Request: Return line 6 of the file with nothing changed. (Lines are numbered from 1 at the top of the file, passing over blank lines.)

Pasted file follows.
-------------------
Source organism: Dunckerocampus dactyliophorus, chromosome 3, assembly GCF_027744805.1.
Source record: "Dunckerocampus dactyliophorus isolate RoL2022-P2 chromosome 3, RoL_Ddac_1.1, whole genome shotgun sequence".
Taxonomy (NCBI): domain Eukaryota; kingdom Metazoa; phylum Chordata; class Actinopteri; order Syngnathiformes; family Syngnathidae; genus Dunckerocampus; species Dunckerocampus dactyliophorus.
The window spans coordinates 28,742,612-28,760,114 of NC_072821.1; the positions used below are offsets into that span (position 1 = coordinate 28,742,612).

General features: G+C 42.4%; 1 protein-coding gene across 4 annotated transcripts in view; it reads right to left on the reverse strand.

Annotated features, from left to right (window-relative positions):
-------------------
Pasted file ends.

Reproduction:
Annotated features, from left to right (window-relative positions):